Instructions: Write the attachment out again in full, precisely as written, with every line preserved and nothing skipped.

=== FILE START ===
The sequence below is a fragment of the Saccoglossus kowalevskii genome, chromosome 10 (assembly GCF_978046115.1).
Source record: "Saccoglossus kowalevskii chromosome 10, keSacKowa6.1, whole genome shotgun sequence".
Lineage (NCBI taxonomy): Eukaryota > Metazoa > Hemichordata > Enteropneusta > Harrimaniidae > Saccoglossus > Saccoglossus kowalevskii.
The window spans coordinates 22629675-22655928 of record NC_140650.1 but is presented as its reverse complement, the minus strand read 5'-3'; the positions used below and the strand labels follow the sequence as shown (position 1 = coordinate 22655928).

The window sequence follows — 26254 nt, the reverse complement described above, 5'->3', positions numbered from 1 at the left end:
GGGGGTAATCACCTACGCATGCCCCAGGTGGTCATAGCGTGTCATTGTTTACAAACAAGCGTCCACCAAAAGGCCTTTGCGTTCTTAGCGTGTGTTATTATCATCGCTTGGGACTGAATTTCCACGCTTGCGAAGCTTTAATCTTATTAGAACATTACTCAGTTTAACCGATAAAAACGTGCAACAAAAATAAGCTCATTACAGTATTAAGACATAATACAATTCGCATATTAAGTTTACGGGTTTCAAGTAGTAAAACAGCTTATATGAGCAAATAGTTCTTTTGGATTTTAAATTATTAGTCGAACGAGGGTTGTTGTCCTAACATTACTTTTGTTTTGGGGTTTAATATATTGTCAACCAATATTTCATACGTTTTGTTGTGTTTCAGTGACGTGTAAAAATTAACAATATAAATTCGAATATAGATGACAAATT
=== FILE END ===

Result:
The sequence below is a fragment of the Saccoglossus kowalevskii genome, chromosome 10 (assembly GCF_978046115.1).
Source record: "Saccoglossus kowalevskii chromosome 10, keSacKowa6.1, whole genome shotgun sequence".
Lineage (NCBI taxonomy): Eukaryota > Metazoa > Hemichordata > Enteropneusta > Harrimaniidae > Saccoglossus > Saccoglossus kowalevskii.
The window spans coordinates 22629675-22655928 of record NC_140650.1 but is presented as its reverse complement, the minus strand read 5'-3'; the positions used below and the strand labels follow the sequence as shown (position 1 = coordinate 22655928).

The window sequence follows — 26254 nt, the reverse complement described above, 5'->3', positions numbered from 1 at the left end:
GGGGGTAATCACCTACGCATGCCCCAGGTGGTCATAGCGTGTCATTGTTTACAAACAAGCGTCCACCAAAAGGCCTTTGCGTTCTTAGCGTGTGTTATTATCATCGCTTGGGACTGAATTTCCACGCTTGCGAAGCTTTAATCTTATTAGAACATTACTCAGTTTAACCGATAAAAACGTGCAACAAAAATAAGCTCATTACAGTATTAAGACATAATACAATTCGCATATTAAGTTTACGGGTTTCAAGTAGTAAAACAGCTTATATGAGCAAATAGTTCTTTTGGATTTTAAATTATTAGTCGAACGAGGGTTGTTGTCCTAACATTACTTTTGTTTTGGGGTTTAATATATTGTCAACCAATATTTCATACGTTTTGTTGTGTTTCAGTGACGTGTAAAAATTAACAATATAAATTCGAATATAGATGACAAATT